Vermont's labor landscape shifted dramatically Thursday as the American Federation of State, County and Municipal Employees won a vote to represent the state's newest and largest collective bargaining unit.
By a decisive margin of 1412 to 566, Vermont's newly empowered home-care workers voted to be represented by the national labor union. The collective bargaining unit was authorized by the legislature last winter and will include roughly 7000 home health workers who provide care for the elderly and disabled.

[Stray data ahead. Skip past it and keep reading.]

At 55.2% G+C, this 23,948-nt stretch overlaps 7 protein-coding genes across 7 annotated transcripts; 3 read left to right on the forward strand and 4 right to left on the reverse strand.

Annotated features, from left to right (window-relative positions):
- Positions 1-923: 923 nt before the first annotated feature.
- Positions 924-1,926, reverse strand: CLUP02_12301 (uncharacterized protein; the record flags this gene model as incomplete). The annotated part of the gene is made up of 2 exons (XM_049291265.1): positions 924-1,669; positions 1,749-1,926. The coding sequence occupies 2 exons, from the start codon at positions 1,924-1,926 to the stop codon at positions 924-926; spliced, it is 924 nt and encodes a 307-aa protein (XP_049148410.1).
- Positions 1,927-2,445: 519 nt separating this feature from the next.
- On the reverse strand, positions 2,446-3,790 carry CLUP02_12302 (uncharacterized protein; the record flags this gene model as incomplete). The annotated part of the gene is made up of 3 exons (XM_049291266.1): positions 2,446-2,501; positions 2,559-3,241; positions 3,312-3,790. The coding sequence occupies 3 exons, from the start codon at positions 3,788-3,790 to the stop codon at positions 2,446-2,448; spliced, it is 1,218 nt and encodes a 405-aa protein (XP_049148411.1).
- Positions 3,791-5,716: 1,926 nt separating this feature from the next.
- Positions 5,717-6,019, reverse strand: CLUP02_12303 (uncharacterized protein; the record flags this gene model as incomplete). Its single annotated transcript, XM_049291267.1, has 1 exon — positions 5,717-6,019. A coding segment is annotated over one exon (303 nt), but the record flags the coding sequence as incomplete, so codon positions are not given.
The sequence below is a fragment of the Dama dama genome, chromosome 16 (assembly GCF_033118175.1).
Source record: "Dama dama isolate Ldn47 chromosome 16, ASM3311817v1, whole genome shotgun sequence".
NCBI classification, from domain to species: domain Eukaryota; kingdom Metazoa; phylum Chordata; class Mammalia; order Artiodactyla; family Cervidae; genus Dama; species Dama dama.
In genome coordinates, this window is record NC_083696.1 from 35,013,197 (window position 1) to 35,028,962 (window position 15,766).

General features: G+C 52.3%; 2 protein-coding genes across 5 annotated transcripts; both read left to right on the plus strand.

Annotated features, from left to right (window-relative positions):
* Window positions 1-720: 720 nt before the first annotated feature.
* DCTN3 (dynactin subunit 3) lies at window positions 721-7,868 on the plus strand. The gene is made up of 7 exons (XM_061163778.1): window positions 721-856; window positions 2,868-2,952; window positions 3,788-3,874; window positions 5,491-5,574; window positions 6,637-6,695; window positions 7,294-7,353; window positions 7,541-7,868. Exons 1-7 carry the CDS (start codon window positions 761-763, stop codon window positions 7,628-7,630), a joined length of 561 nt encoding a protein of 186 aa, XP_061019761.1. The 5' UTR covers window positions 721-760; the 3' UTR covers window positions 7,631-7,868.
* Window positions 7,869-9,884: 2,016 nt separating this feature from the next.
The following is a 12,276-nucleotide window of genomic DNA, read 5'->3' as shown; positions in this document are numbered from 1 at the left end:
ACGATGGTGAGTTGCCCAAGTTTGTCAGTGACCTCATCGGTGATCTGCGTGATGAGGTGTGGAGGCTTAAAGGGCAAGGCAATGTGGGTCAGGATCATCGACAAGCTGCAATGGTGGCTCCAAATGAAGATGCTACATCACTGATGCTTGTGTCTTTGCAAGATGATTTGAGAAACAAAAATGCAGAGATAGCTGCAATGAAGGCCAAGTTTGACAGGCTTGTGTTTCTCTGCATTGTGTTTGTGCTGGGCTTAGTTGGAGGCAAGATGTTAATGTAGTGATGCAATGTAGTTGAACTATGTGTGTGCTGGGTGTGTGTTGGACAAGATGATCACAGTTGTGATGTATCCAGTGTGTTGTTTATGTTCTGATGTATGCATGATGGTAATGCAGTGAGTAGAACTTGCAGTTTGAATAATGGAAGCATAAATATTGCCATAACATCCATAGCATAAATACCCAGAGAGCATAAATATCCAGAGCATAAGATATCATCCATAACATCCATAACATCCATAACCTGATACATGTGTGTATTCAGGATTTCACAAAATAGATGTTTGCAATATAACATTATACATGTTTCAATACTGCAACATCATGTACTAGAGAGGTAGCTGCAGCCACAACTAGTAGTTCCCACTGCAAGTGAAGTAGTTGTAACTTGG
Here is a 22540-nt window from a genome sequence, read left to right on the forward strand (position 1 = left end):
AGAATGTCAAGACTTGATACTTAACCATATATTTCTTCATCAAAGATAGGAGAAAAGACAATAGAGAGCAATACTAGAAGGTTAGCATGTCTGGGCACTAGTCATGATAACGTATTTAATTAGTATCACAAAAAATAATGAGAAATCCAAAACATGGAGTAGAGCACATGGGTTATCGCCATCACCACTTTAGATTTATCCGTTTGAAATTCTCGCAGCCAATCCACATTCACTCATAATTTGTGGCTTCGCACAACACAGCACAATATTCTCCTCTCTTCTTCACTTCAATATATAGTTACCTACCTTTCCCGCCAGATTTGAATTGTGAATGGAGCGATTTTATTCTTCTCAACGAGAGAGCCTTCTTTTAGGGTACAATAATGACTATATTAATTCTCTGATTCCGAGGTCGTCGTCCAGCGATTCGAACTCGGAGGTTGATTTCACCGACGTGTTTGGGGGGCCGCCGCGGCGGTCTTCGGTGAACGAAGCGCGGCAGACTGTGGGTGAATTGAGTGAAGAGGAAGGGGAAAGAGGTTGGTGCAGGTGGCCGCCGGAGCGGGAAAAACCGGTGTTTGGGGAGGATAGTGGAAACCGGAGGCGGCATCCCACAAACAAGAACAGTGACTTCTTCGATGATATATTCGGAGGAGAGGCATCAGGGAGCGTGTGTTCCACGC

"It's such an exciting thing because now we know that our programs are going to have a voice," says Amanda Sheppard, a Bridport home-care worker who attended Thursday's vote-count. "We can move away from starvation wages and our clients can get the funding that they need."
Sheppard says she works with a variety of clients, ranging from an autistic child to those in hospice, who generally pay her the state-set wage of $9.97 an hour. She says she hopes AFSCME's first move will be to negotiate higher pay for her and her colleagues.